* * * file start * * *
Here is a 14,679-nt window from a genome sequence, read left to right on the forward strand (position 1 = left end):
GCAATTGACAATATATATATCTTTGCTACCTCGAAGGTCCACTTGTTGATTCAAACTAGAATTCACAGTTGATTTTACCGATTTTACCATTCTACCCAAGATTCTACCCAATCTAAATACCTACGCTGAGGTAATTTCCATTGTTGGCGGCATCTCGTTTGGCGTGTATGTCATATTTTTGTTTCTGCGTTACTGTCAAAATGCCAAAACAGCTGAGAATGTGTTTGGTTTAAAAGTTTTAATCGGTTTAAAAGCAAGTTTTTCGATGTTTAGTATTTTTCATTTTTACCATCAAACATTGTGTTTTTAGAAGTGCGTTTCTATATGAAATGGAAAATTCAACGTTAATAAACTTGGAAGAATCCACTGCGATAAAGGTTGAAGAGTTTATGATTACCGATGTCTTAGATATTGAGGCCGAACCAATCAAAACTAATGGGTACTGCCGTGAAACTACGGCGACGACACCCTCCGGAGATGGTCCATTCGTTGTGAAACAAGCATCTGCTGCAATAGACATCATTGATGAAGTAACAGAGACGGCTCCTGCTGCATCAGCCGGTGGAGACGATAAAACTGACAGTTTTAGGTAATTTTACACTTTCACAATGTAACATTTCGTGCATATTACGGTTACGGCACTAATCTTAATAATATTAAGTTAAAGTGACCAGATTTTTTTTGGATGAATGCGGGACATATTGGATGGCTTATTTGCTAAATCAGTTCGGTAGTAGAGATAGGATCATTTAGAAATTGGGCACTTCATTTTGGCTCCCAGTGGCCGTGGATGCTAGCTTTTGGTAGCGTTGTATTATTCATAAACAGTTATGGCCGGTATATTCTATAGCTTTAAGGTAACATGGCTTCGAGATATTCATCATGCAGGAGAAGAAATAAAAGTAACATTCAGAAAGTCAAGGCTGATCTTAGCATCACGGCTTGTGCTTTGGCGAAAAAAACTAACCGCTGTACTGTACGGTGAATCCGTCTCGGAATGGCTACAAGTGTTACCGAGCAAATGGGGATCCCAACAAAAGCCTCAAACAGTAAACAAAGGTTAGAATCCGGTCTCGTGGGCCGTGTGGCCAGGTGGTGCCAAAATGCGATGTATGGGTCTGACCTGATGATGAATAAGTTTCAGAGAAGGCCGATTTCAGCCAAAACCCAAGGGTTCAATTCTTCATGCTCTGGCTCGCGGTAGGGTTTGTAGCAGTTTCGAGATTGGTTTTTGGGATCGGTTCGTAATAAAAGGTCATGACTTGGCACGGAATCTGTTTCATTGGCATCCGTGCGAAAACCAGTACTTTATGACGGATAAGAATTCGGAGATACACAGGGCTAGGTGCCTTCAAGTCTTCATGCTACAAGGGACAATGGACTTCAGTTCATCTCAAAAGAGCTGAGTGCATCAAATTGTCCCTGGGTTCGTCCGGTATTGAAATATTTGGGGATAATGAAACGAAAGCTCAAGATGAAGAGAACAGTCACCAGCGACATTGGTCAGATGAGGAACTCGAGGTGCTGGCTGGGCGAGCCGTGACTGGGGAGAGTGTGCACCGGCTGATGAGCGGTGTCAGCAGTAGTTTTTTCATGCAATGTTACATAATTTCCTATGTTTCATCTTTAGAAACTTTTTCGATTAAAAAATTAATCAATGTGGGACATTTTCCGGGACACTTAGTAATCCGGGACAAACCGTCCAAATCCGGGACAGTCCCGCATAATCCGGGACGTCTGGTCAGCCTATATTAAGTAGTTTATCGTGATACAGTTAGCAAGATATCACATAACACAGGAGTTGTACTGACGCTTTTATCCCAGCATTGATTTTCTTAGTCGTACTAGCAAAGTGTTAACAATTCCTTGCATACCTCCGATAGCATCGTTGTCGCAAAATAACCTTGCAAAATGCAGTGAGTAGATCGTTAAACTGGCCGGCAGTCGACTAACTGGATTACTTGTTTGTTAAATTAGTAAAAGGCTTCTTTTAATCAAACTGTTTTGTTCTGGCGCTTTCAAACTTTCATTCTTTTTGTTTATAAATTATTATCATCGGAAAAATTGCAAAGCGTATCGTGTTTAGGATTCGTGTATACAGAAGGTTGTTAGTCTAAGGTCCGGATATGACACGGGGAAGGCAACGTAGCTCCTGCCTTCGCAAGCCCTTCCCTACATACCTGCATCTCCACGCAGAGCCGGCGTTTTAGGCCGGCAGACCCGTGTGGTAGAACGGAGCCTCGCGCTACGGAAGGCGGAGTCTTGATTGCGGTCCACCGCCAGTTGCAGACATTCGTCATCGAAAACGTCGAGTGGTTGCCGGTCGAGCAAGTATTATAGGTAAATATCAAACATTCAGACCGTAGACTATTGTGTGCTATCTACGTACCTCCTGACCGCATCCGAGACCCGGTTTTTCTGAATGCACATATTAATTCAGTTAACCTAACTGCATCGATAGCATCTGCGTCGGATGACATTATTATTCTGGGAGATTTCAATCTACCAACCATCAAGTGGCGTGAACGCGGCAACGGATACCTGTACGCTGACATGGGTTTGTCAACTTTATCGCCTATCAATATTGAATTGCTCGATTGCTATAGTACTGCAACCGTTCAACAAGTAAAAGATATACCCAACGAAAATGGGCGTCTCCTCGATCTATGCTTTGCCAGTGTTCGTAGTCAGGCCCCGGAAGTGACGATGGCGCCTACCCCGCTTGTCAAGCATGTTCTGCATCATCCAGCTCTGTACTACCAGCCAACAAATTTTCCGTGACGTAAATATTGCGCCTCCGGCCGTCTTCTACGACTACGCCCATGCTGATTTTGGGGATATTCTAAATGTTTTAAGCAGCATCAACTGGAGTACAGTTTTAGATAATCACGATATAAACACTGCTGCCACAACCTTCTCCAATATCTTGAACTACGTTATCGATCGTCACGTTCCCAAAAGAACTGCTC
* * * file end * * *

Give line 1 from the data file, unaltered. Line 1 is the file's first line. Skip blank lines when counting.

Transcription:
Here is a 14,679-nt window from a genome sequence, read left to right on the forward strand (position 1 = left end):